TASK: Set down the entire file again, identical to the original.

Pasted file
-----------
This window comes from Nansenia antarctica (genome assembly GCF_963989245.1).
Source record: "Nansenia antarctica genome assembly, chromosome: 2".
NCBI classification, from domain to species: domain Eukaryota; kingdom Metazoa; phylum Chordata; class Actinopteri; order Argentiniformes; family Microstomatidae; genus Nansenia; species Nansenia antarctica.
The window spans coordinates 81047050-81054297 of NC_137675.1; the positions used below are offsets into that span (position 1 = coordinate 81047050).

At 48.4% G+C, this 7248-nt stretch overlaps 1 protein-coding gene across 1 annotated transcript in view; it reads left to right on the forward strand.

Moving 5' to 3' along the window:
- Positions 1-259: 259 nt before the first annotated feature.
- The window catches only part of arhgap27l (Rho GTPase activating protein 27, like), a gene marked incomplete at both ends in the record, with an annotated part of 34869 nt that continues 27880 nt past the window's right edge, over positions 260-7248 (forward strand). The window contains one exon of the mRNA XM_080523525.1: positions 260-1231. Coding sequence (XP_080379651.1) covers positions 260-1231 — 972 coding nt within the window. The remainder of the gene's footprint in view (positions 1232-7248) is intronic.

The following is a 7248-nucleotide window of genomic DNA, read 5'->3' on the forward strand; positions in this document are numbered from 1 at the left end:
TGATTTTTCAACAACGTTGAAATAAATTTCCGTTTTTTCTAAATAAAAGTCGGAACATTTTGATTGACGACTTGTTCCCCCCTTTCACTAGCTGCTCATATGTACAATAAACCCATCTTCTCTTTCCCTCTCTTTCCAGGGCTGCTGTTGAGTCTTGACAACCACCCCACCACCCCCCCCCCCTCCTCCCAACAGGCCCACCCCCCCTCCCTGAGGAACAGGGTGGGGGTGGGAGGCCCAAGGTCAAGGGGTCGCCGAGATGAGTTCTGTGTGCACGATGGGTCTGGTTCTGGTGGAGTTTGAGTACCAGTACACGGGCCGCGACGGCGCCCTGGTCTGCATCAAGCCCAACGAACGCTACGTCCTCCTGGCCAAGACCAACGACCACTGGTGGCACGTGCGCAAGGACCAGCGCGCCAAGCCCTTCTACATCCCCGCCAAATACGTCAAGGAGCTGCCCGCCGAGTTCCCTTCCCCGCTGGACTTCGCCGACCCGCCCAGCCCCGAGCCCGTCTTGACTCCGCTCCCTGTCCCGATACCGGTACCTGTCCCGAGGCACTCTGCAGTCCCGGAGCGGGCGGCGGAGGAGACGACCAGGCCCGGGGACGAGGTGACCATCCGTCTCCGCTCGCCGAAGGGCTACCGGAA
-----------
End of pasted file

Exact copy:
This window comes from Nansenia antarctica (genome assembly GCF_963989245.1).
Source record: "Nansenia antarctica genome assembly, chromosome: 2".
NCBI classification, from domain to species: domain Eukaryota; kingdom Metazoa; phylum Chordata; class Actinopteri; order Argentiniformes; family Microstomatidae; genus Nansenia; species Nansenia antarctica.
The window spans coordinates 81047050-81054297 of NC_137675.1; the positions used below are offsets into that span (position 1 = coordinate 81047050).

At 48.4% G+C, this 7248-nt stretch overlaps 1 protein-coding gene across 1 annotated transcript in view; it reads left to right on the forward strand.

Moving 5' to 3' along the window:
- Positions 1-259: 259 nt before the first annotated feature.
- The window catches only part of arhgap27l (Rho GTPase activating protein 27, like), a gene marked incomplete at both ends in the record, with an annotated part of 34869 nt that continues 27880 nt past the window's right edge, over positions 260-7248 (forward strand). The window contains one exon of the mRNA XM_080523525.1: positions 260-1231. Coding sequence (XP_080379651.1) covers positions 260-1231 — 972 coding nt within the window. The remainder of the gene's footprint in view (positions 1232-7248) is intronic.

The following is a 7248-nucleotide window of genomic DNA, read 5'->3' on the forward strand; positions in this document are numbered from 1 at the left end:
TGATTTTTCAACAACGTTGAAATAAATTTCCGTTTTTTCTAAATAAAAGTCGGAACATTTTGATTGACGACTTGTTCCCCCCTTTCACTAGCTGCTCATATGTACAATAAACCCATCTTCTCTTTCCCTCTCTTTCCAGGGCTGCTGTTGAGTCTTGACAACCACCCCACCACCCCCCCCCCCTCCTCCCAACAGGCCCACCCCCCCTCCCTGAGGAACAGGGTGGGGGTGGGAGGCCCAAGGTCAAGGGGTCGCCGAGATGAGTTCTGTGTGCACGATGGGTCTGGTTCTGGTGGAGTTTGAGTACCAGTACACGGGCCGCGACGGCGCCCTGGTCTGCATCAAGCCCAACGAACGCTACGTCCTCCTGGCCAAGACCAACGACCACTGGTGGCACGTGCGCAAGGACCAGCGCGCCAAGCCCTTCTACATCCCCGCCAAATACGTCAAGGAGCTGCCCGCCGAGTTCCCTTCCCCGCTGGACTTCGCCGACCCGCCCAGCCCCGAGCCCGTCTTGACTCCGCTCCCTGTCCCGATACCGGTACCTGTCCCGAGGCACTCTGCAGTCCCGGAGCGGGCGGCGGAGGAGACGACCAGGCCCGGGGACGAGGTGACCATCCGTCTCCGCTCGCCGAAGGGCTACCGGAA